Floridians complaining about the delay in chilly temperatures to reach the south woke up this morning with cold winds and heavy rain brought by Nicole. The tropical storm hit the state this Thursday (11/10), a couple of weeks after Hurricane Ian’s catastrophic aftermaths took the scene in late September. Nicole’s occurrence, although early tracked, surprised meteorologists and Floridians as this sort of hurricane activity is quite rare in November.
According to the Weather Underground tracking information, Nicole turned into a category 1 hurricane late at night yesterday (11/09), as soon as it reached a speed of 75 miles per hour. After keeping the speed for seven hours, Nicole returned to its Tropical Storm status today at four in the morning and has been weakening back since then. As of now, winds mark 45 miles per hour, according to the Weather Underground tracking system, which is updated every three hours.
As expected with natural disasters of such magnitude, households and businesses are being greatly affected all over the Florida territory by Storm Nicole. A state-of-emergency declaration by Governor Ron DeSantis, which initially covered only half the counties, was altered this morning to include all 67 state counties. Already on Tuesday (11/08), The University of Florida, the largest higher-education institution in the state, sent a general announcement canceling today’s classes and activities. The university also informed no plans to turn facilities into shelters as provided in the last hurricane, considering the predicted moderate impacts of the storm in the north. Not all cities had the same luck, however.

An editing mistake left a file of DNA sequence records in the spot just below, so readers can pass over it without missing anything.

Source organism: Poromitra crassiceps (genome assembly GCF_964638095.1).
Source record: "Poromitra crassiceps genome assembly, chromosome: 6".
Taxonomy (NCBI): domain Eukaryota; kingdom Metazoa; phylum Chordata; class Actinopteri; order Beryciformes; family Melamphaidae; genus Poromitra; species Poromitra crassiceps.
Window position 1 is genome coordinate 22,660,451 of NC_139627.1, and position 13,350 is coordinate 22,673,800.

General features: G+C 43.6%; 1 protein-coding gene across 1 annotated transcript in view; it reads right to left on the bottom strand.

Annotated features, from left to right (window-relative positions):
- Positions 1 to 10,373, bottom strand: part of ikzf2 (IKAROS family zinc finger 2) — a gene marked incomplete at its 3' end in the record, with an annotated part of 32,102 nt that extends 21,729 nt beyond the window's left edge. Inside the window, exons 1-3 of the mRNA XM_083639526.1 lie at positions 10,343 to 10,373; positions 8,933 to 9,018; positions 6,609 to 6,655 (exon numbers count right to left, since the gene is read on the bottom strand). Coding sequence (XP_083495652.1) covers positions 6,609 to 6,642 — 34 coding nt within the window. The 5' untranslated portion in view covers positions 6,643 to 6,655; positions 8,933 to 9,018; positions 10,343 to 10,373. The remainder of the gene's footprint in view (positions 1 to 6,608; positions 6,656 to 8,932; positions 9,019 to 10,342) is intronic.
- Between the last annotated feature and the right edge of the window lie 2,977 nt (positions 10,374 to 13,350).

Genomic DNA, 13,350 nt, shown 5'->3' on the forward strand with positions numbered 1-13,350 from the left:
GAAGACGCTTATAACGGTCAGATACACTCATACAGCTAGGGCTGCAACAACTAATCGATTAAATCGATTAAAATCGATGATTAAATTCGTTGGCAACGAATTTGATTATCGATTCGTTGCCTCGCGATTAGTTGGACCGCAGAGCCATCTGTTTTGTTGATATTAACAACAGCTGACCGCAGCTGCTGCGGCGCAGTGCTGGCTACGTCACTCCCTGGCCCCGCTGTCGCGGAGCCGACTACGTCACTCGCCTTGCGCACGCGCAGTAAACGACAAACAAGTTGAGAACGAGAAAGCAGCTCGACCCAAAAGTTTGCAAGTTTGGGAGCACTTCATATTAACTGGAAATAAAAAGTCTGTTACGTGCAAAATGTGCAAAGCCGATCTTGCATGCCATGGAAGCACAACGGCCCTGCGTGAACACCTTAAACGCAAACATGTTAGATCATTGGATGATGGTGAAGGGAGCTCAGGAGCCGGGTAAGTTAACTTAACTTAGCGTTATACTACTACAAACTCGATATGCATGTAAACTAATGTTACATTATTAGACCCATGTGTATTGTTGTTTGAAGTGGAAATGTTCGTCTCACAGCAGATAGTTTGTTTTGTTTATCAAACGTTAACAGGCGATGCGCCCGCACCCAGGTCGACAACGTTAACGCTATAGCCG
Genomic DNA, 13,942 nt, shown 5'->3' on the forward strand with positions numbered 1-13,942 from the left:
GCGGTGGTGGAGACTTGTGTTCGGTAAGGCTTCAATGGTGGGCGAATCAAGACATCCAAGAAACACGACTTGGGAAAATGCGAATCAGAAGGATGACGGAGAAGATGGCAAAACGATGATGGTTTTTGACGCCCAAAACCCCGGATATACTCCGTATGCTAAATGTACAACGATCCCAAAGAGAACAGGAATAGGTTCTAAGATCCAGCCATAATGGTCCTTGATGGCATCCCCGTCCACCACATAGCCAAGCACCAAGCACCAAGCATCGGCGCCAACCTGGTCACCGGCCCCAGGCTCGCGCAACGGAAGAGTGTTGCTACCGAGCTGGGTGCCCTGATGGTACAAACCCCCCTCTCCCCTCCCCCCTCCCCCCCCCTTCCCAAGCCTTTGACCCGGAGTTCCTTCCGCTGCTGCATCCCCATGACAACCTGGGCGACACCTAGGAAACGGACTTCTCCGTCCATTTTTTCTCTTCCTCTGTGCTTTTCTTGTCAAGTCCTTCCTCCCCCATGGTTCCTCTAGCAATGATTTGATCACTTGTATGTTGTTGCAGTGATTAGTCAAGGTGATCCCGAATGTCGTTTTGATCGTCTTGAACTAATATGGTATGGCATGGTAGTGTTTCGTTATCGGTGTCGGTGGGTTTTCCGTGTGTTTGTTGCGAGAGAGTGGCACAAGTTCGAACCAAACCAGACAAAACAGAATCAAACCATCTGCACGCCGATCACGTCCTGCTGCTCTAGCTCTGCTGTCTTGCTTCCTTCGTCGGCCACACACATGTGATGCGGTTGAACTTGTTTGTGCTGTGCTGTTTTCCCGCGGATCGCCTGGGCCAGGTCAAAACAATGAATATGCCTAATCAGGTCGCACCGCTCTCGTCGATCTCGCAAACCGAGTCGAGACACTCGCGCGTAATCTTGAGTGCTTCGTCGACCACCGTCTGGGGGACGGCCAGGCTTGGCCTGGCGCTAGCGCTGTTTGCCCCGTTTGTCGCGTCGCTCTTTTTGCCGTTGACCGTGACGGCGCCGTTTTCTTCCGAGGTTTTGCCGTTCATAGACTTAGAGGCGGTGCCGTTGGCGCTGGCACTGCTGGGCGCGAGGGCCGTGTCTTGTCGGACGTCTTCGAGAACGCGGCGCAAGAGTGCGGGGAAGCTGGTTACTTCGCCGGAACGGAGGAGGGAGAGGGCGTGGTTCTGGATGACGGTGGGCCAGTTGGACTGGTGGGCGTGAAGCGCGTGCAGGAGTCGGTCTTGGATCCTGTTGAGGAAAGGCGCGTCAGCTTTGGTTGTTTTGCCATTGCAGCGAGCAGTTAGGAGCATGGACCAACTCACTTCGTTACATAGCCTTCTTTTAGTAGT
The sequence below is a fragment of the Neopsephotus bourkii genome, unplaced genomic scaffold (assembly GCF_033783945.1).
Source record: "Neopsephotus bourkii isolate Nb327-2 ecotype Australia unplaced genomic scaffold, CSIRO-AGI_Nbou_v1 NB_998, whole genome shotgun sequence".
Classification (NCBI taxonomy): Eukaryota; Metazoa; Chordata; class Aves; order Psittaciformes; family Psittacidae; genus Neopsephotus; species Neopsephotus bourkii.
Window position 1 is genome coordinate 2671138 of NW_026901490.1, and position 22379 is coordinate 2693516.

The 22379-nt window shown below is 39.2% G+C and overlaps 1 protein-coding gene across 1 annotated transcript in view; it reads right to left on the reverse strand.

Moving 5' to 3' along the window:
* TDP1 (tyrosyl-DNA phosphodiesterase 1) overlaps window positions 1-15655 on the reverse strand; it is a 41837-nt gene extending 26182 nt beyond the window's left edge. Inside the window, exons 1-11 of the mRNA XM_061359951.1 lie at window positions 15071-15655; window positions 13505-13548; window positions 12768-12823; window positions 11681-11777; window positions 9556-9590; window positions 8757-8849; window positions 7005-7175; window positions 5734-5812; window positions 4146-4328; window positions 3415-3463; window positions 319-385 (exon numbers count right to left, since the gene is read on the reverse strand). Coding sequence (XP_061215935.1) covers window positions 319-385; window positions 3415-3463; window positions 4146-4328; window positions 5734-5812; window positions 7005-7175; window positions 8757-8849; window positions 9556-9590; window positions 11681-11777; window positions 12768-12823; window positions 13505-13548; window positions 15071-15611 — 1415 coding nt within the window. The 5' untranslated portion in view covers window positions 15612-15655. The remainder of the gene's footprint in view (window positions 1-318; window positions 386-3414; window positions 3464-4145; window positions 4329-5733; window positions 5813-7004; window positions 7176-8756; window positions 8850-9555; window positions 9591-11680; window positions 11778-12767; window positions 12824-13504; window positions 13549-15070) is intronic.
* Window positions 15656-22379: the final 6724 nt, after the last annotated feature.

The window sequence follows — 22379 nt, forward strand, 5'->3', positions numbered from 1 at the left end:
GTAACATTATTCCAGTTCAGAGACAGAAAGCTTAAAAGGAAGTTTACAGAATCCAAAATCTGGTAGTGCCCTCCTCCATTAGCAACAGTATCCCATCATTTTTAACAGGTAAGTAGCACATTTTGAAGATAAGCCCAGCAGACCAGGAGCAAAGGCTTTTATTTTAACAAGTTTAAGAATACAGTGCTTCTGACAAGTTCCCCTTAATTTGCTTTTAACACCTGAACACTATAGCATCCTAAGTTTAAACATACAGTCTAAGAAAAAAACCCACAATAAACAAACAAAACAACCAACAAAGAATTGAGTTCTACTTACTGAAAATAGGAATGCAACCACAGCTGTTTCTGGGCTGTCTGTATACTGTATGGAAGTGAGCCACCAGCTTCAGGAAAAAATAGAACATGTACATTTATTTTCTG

Similarly to what happened in September with Ian, the state’s southern and coastal cities are those to be most affected. Landfalls, floods, power outages, and felled trees are some of the hardships that South Floridians have been experiencing since Nicole’s arrival. According to CNN, two people have already died. The victims were “electrocuted by a downed power line” in Orange County earlier today, as posted on the accordingly Sheriff’s Office Twitter account.
In Brevard County, a rescue took place when the anchors of a man’s boat broke. Robert Shufelt had been living in his boat for the past ten years but has now to find another place to call home. The boater revealed being uncertain about where to go next and preferred not to see a doctor. “This ain’t my first hurricane, but this one took me down,” Shulfet said in his interview with the newspaper Florida Today.
Although weakening, Tropical Storm Nicole will continue to grow towards the north, as predictions point out. Neighbor states like Georgia and South Carolina might be reached as soon as tomorrow. Nicole should expand even towards the northernmost cities in the country, leading to bad weather in cities such as New York and Boston by the end of the week. Rains and snowfalls are expected, but winds’ speed should not mark over 40 miles per hour in these locations.
Live information about tracking the storm, shelter locations, warnings, and more on Tropical Storm Nicole can be found on the Florida Disaster official website.
Share This Post On
Leave a comment
You need to login to leave a comment. Log-in